The G.PO. Sackville Street, centre of the Easter Rising 1916.
24-29 April 1916
The Easter Rising was a major armed insurrection launched by Irish nationalists in spring 1916, with the aim of establishing an independent Irish republic. The uprising was suppressed by British forces within days, but the reaction to it contributed to a rise in Irish republicanism that ultimately led to the establishment of the Irish Free State in 1922.
Since 1800, when the Acts of Union created the United Kingdom of Great Britain and Ireland, Irish opposition to the Acts took various forms. Some campaigned for Home Rule, which would have granted Ireland responsibility for domestic affairs but retained its place within a federal United Kingdom, while others sought to found a wholly independent Irish republic.
After the failure of two Home Rule bills (in 1886 and 1893), a third Home Rule bill was introduced to parliament in 1912. The bill inspired the formation of two rival armed groups: the unionist Ulster Volunteer Force (UVF), which vowed to resist the introduction of home rule by force, and the secessionist Irish Volunteers, founded to advance the aims of the Irish Republican Brotherhood (IRB). In 1914, with the outbreak of the First World War and the prospect of conscription in Ireland, the IRB decided to plan an armed insurrection against the British.
On 24 April 1916, Easter Monday, approximately 1,600 men of the Irish Volunteers and the Irish Citizens’ Army marched into central Dublin and seized a number of key buildings. Standing on the steps of the General Post Office, rebel leader Patrick Pearse declared Ireland to be an independent republic, and announced the formation of a provisional government drawn from members of the IRB. The British immediately placed Ireland under martial law and acted quickly to suppress the insurrection, deploying thousands of troops, an armed river vessel, and artillery. Outnumbered and overwhelmed, and after bloody clashes with the army and police forces, Pearse announced an unconditional surrender on 29 April 1916.
The Easter Rising was brief but costly. A total of 485 people were killed, more than half of them civilians. The toll included 58 rebels, 107 members of the British armed forces and 13 police officers. Many buildings in Dublin sustained serious damage and more than 3,500 people were arrested. Fifteen republican leaders were executed following courts-martial, all but one within a fortnight of Pearse’s surrender.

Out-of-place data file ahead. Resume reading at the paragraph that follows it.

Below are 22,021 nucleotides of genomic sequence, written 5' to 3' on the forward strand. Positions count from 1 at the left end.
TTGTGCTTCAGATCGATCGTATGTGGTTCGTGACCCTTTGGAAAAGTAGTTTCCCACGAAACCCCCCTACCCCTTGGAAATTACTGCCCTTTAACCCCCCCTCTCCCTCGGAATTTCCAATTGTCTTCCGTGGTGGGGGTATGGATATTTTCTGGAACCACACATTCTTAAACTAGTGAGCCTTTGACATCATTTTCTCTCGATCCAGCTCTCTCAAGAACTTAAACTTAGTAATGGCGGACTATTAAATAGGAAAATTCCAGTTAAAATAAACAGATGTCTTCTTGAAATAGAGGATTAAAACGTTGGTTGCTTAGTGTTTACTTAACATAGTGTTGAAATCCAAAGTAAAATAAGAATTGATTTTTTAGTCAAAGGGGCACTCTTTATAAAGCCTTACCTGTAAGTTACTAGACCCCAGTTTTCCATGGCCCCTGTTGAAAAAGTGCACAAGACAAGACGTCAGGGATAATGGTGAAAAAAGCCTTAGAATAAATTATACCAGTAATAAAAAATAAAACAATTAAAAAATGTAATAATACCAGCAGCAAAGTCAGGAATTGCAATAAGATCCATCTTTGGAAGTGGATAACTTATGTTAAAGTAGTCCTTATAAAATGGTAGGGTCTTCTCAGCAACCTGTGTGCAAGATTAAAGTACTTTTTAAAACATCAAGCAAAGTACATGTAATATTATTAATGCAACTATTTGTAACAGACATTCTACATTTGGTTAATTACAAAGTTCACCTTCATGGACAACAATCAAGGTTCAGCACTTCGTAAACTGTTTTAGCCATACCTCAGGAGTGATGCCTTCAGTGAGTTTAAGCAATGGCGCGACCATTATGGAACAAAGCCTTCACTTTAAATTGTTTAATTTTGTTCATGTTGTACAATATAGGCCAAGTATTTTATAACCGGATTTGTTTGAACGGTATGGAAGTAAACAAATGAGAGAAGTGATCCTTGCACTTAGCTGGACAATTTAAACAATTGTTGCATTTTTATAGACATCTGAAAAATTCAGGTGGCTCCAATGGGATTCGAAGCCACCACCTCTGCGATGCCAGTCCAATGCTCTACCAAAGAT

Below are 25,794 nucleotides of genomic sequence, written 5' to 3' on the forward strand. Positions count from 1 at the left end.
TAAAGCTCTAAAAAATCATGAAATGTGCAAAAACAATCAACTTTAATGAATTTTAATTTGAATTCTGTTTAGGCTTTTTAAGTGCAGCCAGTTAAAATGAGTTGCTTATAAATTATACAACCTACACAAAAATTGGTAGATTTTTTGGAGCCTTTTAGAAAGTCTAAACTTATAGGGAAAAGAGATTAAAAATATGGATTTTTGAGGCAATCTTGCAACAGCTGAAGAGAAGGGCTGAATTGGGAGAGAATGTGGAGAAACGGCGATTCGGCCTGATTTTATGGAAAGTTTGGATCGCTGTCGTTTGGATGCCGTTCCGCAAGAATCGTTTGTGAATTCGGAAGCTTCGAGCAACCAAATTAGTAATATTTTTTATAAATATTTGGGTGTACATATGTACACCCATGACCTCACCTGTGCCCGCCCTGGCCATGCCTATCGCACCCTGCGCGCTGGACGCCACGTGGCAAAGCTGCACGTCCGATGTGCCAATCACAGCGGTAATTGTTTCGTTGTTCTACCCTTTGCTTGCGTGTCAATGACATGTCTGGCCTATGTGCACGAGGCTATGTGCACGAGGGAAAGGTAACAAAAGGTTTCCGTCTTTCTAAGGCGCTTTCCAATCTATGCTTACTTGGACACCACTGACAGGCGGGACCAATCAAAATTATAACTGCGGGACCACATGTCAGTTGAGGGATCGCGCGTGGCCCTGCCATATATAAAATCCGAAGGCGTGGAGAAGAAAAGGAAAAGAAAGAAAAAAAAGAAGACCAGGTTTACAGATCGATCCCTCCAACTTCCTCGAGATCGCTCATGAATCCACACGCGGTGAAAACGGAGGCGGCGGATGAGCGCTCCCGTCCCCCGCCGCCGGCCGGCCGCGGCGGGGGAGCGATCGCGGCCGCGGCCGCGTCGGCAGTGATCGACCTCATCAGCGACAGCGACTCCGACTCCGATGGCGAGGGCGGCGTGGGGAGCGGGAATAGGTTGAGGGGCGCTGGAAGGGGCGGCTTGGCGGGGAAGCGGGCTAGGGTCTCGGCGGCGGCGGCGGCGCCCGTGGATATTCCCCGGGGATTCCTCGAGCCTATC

The British reaction to the Easter Rising contributed to a rise in support for the nationalist cause, and the republican movement’s increased momentum eventually led to the Irish War of Independence (1919-21) and the establishment of an Irish Free State through the 1921 Anglo-Irish Treaty.
14-18 NOW commissions
Our 2016 season features commissions which highlight this major moment in 1916 including Radio Relay, which looks back at the Irish rebels who seized a wireless telegraphy station to make the world’s first pirate radio broadcast, The Casement Project where British peer, Irish rebel and international humanitarian Roger Casement’s support for Irish nationalism was a British scandal, 100 years later this project uses dance to imagine a national body that welcomes the stranger from beyond the border, as well as the stranger already inside. The year of the Easter Rising was a particularly important and turbulent year in Ireland’s history. 100 years later, in his first Northern Ireland appearance, the flamboyant and vocally gifted Obie Award-winning New York performer Taylor Mac brings a series of special participative concerts to the Belfast International Arts Festival, reflecting on Ireland’s experiences during the first decades of the 20th century.
Soldiers guarding the entrance to Trinity College.
Troops holding a Dublin street against the rebels during the Easter Rising in April 1916.
Burning buildings in Sackville Street, Dublin (subsequently renamed O’Connell Street) which sustained severe damage during the Easter Rising. The General Post Office had been seized by Irish republicans. British forces bombarded it and set it on fire, forcing the republicans to relocate to Moore Street.